The Turlock City Council is slated to tackle a number of big issues at their next meeting that could see new programs to address homelessness in Turlock, the hiring of a pollster to find out residents’ opinions on a potential new tax and what roads will be fixed next.
The City Council will consider three projects aimed at addressing homelessness in Turlock that, if approved, will be submitted to the Stanislaus County Community Services Agency for Homeless Emergency Aid Program grant funding.
The grant funding comes from Senate Bill 850, which created $500 million in one-time funding to address homelessness across California. Stanislaus County received approximately $7.2 million in funding, with Turlock slated to receive $585,000.
The projects Turlock is proposing are:
· - Build a flex/community room off the WeCare program’s kitchen area that could be used for overflow shelter beds and the delivery of support services and training when not needed for sleeping space ($240,000);
· - Rehabilitate the Turlock Gospel Mission Day Center and install life safety equipment that would allow the facility to be used as overflow shelter bed space ($240,000); and
· - Rolling out a pilot project that will allow homeless individuals to store their belongings in a city-owned facility near City Hall.
The projects City staff will present to the Council fall within the parameters of the funding guidelines that they must be used for services, construction costs and/or housing subsidies that will be a direct benefit to people experiencing homelessness; and funds cannot be used for activities directly related to enforcement, closing encampments, etc.
Additionally, 50 percent must be spent by January 2020 and 100 percent spent by June 2021. If all the funds aren’t spent by June 2021, they return to the State.
Polling for a tax measure
The majority of the City Council directed staff on Nov. 12 to move forward with finding a pollster in advance of putting a potential tax measure on the November 2020 ballot. A local tax measure would be one way of obtaining a new source of revenue to help bolster the City’s quickly diminishing financial resources.
Interim City Manager Michael Cooke and Assistant to the City Manager for Economic Development and Housing Maryn Pitt met with three political consultants and solicited bids for polling services to gauge citizens’ possible support of a local tax measure.
After a review of proposals, Cooke is recommending the City contract with Grassroots Laboratory in an amount not to exceed $40,000 to conduct public opinion research of likely voters about Turlock’s quality of life and standard of public services, including voter attitudes towards various revenue measures.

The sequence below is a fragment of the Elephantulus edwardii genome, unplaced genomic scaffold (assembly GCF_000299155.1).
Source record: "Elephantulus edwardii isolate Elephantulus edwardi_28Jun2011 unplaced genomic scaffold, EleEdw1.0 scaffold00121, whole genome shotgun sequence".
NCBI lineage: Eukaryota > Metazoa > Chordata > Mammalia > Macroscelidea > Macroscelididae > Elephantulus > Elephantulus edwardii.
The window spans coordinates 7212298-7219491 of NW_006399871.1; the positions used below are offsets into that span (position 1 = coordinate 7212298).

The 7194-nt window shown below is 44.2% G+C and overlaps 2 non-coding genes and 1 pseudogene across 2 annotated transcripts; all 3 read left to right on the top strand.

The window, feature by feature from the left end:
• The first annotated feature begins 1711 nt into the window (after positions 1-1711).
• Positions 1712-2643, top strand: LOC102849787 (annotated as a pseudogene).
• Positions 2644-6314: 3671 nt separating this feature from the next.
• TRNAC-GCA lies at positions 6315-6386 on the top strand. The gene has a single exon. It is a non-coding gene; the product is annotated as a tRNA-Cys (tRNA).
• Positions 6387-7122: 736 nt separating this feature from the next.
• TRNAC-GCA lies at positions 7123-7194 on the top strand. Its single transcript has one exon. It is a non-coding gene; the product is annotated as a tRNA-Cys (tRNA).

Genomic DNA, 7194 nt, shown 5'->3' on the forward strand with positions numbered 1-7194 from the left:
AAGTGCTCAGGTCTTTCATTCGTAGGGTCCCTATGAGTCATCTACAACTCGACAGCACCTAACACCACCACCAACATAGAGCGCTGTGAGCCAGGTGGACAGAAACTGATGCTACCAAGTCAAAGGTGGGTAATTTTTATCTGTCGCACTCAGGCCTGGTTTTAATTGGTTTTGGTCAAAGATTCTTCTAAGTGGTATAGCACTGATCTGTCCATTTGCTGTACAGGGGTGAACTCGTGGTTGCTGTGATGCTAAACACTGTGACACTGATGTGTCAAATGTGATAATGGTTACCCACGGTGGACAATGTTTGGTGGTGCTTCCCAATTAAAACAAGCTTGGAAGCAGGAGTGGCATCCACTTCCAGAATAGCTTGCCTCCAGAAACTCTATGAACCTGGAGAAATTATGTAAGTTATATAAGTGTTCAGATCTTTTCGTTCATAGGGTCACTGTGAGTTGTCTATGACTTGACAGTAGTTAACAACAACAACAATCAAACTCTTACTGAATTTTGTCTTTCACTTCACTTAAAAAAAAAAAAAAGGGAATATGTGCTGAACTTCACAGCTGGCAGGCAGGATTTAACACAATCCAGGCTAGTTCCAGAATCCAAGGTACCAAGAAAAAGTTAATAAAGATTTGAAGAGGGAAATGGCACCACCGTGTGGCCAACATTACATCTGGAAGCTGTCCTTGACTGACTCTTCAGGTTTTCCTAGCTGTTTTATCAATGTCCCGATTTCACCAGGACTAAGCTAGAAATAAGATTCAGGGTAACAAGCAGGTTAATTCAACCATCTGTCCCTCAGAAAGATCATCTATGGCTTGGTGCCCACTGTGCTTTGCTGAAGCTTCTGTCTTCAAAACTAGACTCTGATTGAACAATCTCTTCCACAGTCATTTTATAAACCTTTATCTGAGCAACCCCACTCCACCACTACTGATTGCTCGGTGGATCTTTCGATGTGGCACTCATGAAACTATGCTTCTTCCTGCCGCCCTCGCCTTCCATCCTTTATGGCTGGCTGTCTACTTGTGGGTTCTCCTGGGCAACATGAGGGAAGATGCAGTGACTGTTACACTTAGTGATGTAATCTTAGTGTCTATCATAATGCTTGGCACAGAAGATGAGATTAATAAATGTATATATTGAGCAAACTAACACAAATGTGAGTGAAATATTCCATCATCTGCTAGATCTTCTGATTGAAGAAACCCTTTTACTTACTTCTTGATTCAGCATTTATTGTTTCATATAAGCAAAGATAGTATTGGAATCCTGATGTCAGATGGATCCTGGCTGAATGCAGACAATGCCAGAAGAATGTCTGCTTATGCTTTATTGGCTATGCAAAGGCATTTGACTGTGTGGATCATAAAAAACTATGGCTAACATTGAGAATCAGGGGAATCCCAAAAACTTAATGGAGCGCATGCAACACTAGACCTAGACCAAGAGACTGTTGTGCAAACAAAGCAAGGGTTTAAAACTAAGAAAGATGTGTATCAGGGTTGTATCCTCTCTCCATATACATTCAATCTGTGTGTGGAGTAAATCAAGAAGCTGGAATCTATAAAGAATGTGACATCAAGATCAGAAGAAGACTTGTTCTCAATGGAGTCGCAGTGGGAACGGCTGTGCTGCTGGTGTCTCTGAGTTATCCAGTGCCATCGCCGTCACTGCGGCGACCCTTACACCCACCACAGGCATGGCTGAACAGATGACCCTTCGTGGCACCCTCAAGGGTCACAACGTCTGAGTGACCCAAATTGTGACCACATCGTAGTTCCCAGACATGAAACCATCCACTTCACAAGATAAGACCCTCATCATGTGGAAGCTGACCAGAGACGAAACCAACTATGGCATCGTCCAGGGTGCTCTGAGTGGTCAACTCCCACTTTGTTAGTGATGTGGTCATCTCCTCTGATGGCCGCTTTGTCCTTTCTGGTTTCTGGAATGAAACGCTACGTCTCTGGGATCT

The funds for the pollster would come from Economic Development Expenses, a non-General Fund account.
If approved, Grassroots Lab would conduct a poll in a 10 to 14-day timespan and then review the results with city leadership and consultants. Grassroots would also provide an analysis of revenue measures in peer agencies in the state and give information to the Council on the merits and viability of any potential tax measure.
The City Council will consider changing the scope of one of the road projects previously approved and direct staff on identifying an additional project should funds become available through the close out of the West Main Project.
The City Council adopted a road funding strategy on Oct. 22 that places the funding priority of 60 percent for residential streets, 20 percent to collector roads and 20 percent to arterial streets. The Council also approved four project areas to be started as soon as possible, which was identified as the upcoming summer season.
Rehabilitation of Golden State Boulevard in three different areas was selected as one of the projects to be started in 2020. As this project will use some federal funds, specific design processes have to be completed prior to construction. Interim Development Services Director Nathan Bray states in the staff report that there is not enough time to get all the design work completed for summer work to be done. Bray is recommending the City only tackle one portion of Golden State Boulevard, Crane working towards Fulkerth until project totals are equals. This section of Golden State was designed already as part of the prior Measure L project list.
Bray is also seeking input on the next roads project list. A list of locations that City pothole crews spent the most amount of time on in fiscal year 2018 will be presented to the Council. Topping the list is W. Linwood Avenue from S. Walnut to Tegner Road, N. Golden State from Atherstone to Taylor and N. Quincy from Marshall to Canal.
Information on bonding Measure L funds and a trench repair update will be presented to the City Council.
On Tuesday, the Council is also expected to consider:
- Adopting 2019 California Building Code Standards;
- Adopting the 2019 California Fire Code;
- Authorizing staff to implement a quadrant-based utility service billing cycle for garbage, rubbish, sewer service and water service in accordance with California SB 998;
- Accepting the City of Turlock’s audited financial statements for the fiscal year that ended June 30, 2018;
- Reaffirming the declaration of emergency made by Interim City Manager Cooke with the repair of the roadway, sewer and storm facilities on W. Tuolumne Road between Golden State Boulevard and Tully Road;
- Accepting a staff report on upcoming vacancies on the Planning Commission and Parks, Arts and Recreation Commission;
- Accepting an update on Business License Tax.
The Turlock City Council will meet at 6 p.m. Dec. 10 at City Hall, 156 S. Broadway. The meeting is open to the public and available to be viewed online at: https://www.cityofturlock.org/government/turlockcitycouncil/councilmeetings.asp